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Bethel Alum Starts Nonprofit to Lift Up Those in Need

After life-changing missions trips to Haiti, Shane O’Rourke ’14 formed Lift Up to transform lives around the world by connecting donors and organizations to complete tangible projects.

By Jason Schoonover ’09, content specialist

January 27, 2020 | 12:01 p.m.

Shane O’Rourke ’14

Shane O’Rourke ’14 is the founder of Lift Up. The nonprofit helps drive projects to dig wells, buy equipment for special needs children, establish water filtration systems, build schools, and more.

As Shane O’Rourke ’14 stood in a coffeeshop line to buy a $5 coffee, he remembered how that same amount of money changed a boy’s life in Haiti.

O’Rourke had just returned to Bethel University from a trip to a remote Haitian village over interim. There, he met a boy who was unable to attend school—where he received free meals—because he couldn’t afford shoes. O’Rourke bought the boy a pair of shoes for $5. “That $5 pair of shoes gave him an education and proper nutrition for an entire school year, which blew my mind,” O’Rourke says.

The experience—and the impact of the price of a coffee—planted an idea. The idea germinated through four more trips to Haiti and through prayer and deliberation until O’Rourke formed the nonprofit Lift Up in September 2018. A year later, Lift Up hosted a one-year anniversary celebration. O’Rourke and his team highlighted how Lift Up had funded 17 projects across the world to improve the quality of life for people and communities. “We focus on the tangible: You can see, feel, touch it,” O’Rourke says. Lift Up's impact has now reached over 29,000 people and raised more than $190,000.

Lift Up started with O’Rourke sharing his aspirations and a story—the story of how a $5 pair of shoes helped a boy in Haiti—with friends and fellow church members at River Valley Church. “I talked to everyone, and a few people bought in,” he says. O’Rourke’s first big break came when a man approached him at church and offered for his company to build Lift Up’s website and manage its branding for free. In fact, www.weliftup.org would go on to win the 2019 W3 award for best nonprofit website alongside winners like Google, Crayola, AT&T, and The Spruce.

On the project side, Lift Up quickly gained traction, but O’Rourke faced early challenges to make Lift Up’s tagline a reality: “We believe every dollar makes a difference, so we give every single one away.” O’Rourke committed to giving 100% of donations to projects—Lift Up even covers transaction fees, while a bank donates wire transfer fees. Eventually, O’Rourke formed the Covering Operational Recurring Expenses (CORE) fund to sustain Lift Up. He became its first monthly giver, and he again challenged others to give, too. Six others joined him. O’Rourke then integrated Lift Up into his work as an insurance agent at his father’s Hopkins, Minnesota, agency by pledging to give half of his commission away to Lift Up. The nonprofit is now forming corporate sponsorships, and O’Rourke is working to partner with a real estate agency.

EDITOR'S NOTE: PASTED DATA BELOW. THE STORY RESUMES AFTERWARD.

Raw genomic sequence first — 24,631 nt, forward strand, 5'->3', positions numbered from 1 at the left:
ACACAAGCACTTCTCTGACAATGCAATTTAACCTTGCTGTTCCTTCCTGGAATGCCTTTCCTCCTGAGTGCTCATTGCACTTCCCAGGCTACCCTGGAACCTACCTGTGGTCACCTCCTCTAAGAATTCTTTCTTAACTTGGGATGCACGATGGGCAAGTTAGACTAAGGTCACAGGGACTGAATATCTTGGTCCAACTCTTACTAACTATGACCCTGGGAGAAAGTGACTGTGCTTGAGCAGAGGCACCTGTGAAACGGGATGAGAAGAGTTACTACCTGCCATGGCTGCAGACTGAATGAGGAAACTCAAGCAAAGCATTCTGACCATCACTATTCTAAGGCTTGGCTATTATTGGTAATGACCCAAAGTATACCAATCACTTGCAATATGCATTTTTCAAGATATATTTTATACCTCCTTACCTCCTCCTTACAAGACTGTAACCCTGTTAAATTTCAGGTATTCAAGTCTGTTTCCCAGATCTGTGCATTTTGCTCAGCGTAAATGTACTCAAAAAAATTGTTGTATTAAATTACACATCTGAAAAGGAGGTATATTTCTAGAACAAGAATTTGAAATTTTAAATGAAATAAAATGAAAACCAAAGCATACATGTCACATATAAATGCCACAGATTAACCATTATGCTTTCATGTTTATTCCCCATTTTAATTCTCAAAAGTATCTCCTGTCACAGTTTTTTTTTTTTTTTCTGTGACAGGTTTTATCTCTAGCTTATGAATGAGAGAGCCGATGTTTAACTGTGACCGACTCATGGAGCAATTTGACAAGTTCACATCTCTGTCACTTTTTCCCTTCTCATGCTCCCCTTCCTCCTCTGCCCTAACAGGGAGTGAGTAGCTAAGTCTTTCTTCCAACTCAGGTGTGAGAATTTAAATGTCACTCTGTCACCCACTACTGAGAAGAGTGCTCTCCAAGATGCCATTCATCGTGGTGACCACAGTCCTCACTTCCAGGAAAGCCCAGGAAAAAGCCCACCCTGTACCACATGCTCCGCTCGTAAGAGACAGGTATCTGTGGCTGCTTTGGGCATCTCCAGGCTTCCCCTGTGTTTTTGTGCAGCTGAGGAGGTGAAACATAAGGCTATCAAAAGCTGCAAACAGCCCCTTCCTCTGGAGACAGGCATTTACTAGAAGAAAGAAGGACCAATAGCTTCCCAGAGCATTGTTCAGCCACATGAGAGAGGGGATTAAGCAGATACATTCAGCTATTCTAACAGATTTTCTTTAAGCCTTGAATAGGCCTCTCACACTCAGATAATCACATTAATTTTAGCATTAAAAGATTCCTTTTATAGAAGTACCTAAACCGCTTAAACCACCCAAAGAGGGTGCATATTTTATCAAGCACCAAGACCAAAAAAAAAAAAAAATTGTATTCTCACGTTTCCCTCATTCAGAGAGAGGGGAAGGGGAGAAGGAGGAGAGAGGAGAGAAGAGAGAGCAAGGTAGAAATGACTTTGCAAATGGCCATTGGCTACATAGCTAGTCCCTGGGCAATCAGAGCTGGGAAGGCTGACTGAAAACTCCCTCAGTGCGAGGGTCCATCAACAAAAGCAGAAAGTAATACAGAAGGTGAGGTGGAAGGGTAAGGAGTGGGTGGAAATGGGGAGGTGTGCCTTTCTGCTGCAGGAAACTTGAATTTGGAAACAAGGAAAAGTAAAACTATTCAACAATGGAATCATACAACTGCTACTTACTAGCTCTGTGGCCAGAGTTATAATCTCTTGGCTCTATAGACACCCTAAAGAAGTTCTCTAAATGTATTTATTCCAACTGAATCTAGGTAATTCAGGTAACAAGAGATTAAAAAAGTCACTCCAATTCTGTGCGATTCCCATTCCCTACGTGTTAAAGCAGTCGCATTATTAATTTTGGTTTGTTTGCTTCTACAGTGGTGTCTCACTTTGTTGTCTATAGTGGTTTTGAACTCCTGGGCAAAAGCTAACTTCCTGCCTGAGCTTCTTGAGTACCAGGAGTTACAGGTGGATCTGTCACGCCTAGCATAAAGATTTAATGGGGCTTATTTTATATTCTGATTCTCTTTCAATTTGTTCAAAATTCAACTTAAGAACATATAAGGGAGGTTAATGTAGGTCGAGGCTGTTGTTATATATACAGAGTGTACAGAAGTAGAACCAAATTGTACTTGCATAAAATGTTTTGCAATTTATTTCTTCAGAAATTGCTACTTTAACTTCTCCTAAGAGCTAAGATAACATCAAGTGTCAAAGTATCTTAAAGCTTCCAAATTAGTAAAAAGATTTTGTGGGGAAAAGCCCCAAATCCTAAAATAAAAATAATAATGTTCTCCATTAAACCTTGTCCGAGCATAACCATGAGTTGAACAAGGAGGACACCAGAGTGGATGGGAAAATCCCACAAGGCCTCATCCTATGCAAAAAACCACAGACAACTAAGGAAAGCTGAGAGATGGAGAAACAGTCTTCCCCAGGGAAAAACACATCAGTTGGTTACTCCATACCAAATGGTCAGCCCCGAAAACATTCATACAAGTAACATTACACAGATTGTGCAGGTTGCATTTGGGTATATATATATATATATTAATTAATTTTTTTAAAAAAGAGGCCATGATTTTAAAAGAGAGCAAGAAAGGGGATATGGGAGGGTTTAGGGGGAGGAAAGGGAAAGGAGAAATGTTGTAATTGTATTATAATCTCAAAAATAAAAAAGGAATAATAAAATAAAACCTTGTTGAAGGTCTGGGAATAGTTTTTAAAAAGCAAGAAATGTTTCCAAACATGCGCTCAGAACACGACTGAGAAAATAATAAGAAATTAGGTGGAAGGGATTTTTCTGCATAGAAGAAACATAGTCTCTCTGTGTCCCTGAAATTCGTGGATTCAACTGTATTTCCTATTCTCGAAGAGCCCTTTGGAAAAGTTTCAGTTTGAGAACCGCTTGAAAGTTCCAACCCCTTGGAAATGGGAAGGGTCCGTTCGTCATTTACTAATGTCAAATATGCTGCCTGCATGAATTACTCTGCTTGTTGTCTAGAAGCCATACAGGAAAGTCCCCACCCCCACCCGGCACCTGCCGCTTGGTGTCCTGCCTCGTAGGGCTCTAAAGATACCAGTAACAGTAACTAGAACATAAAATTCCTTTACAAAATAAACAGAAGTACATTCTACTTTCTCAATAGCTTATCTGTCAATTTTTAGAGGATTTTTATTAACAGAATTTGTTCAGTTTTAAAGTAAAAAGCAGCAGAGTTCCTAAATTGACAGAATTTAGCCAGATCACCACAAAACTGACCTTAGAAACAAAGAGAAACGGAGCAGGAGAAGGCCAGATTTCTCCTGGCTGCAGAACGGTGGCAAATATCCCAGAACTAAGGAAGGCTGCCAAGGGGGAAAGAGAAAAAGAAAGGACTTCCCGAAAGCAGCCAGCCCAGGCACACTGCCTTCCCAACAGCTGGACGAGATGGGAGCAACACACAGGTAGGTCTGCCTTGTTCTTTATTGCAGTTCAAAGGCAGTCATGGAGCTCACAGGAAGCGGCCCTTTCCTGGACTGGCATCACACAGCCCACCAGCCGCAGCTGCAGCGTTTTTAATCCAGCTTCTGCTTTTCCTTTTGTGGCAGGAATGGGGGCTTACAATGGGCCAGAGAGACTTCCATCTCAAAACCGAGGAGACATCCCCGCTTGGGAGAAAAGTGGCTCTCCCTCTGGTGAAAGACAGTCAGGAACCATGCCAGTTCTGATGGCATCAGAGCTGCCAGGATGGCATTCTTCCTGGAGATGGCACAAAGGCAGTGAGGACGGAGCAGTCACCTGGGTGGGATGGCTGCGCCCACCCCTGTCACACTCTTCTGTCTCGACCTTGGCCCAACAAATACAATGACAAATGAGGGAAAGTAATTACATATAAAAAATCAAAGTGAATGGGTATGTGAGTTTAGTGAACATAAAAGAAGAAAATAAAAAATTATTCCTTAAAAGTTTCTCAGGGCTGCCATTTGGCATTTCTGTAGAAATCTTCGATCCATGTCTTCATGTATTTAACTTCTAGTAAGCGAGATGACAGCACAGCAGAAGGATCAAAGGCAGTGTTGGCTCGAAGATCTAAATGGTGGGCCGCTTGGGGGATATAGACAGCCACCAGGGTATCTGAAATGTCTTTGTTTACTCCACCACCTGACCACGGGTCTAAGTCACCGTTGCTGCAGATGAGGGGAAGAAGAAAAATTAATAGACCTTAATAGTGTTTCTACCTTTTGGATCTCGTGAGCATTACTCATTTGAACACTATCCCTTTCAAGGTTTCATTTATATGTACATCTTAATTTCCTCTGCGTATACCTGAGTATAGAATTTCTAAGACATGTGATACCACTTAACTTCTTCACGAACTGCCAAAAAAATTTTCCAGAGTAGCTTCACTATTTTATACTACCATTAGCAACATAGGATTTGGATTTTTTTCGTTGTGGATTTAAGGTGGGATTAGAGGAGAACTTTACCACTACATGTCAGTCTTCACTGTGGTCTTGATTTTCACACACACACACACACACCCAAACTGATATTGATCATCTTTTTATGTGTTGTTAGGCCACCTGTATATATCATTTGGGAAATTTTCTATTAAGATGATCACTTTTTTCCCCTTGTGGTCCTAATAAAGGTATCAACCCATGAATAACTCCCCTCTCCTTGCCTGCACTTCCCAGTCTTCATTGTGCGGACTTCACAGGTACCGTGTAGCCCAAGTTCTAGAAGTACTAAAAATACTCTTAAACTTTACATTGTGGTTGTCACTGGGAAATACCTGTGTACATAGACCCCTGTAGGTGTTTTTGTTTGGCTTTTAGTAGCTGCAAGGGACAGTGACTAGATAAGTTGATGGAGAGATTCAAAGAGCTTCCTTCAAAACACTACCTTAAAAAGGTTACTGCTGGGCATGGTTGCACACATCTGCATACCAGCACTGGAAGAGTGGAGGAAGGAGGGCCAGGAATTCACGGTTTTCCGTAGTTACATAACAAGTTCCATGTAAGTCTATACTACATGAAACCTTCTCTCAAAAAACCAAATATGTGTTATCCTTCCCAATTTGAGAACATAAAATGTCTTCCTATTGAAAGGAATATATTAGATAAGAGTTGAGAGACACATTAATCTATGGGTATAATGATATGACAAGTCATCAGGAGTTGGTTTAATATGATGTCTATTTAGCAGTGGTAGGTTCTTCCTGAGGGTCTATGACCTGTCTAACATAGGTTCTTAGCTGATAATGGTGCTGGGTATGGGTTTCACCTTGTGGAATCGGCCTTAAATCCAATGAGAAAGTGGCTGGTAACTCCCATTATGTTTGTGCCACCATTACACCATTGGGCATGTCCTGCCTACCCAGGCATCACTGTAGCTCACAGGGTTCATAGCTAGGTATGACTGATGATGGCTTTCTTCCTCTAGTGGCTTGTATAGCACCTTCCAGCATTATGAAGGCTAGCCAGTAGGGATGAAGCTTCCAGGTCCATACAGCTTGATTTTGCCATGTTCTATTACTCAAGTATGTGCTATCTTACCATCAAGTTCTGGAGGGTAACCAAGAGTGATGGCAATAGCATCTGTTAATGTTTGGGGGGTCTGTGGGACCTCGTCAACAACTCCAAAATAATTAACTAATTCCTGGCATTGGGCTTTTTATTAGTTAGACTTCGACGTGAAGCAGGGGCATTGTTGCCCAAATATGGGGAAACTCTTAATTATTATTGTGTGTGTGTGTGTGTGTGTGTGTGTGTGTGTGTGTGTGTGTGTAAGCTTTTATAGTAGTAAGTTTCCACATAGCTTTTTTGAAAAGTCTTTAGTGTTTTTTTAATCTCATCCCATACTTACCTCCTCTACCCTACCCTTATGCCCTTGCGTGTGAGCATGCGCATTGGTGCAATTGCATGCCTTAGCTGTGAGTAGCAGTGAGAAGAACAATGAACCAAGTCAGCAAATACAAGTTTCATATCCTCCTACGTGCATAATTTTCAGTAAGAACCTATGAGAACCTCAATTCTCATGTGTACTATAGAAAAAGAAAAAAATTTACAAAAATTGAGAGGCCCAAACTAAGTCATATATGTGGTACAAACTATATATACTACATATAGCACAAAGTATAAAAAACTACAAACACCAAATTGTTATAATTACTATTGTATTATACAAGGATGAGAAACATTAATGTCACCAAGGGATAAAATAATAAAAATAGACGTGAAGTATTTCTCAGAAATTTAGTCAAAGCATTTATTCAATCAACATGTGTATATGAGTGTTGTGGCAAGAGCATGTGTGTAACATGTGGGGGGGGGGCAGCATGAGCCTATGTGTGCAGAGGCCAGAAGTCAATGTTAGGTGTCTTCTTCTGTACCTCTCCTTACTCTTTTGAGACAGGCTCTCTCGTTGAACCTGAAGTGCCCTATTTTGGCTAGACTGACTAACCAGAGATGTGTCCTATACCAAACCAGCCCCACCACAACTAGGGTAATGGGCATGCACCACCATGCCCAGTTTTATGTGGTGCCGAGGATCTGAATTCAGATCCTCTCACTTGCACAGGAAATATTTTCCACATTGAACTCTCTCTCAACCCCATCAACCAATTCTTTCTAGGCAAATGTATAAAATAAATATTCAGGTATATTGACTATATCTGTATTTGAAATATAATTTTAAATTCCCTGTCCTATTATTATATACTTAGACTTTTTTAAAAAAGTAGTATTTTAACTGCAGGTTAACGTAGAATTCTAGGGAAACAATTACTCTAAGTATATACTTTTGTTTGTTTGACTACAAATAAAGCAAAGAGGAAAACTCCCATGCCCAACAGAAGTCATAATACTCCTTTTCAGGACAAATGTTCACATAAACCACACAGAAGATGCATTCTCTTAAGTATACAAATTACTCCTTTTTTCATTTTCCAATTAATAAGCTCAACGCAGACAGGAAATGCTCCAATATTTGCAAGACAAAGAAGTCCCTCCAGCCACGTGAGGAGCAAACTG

Today, a team of 12 volunteers runs Lift Up and selects projects that are tangible, meet a significant need, and are sustainable. One project bought equipment for special needs children at Heshima Children’s Center in Nairobi, Kenya; another built a water filtration system through Peace Gospel for a community in Yangon, Myanmar; another provided essential school supplies, coats, food, and hygiene items to Prior Lake, Minnesota, students through Reaching Our Communities Kids (ROCK); another brought clean water to 50 homes—and 300 people—in San Isidro, Honduras, through GoodJustice.

Whenever possible, Lift Up hires local workers and buys local products for projects to boost the local economy through a project. “We want to not only give a project, we want to stimulate the local economy at the same time,” O’Rourke says. When Lift Up helped Project Partner Sunshine Kids Club—a group that spreads the Gospel through education—build a $25,000 school in Iquitos, Peru, they hired local workers for six months to build the project. Corporate sponsor Highmark Builders helped fund the project and sent 14 builders to start the school and help train the local builders.

O’Rourke continues putting in long hours to balance his insurance work and Lift Up—as well as time with his wife, Gabi, and their young son, Brecken. But he traces his work ethic to his time playing for the Bethel basketball team during a semester when he also volunteered at church as a youth leader and small group leader, and took 21 credits. He also says majoring in missional ministries at Bethel taught him to live “a life of mission.” He recalls a professor explaining that living a life of mission doesn’t mean you must be directly in the mission field. You can live a life of mission “as you are going.” It helped O’Rourke realize he doesn’t have to wait for a mission trip to be “on mission.”

“It’s as I’m going,” he says. “We can lift people up in our back yard. We can lift people up in Zimbabwe, and it’s as we’re going. I just think there’s so much to that and the impact of what you can do with people in front of you.”
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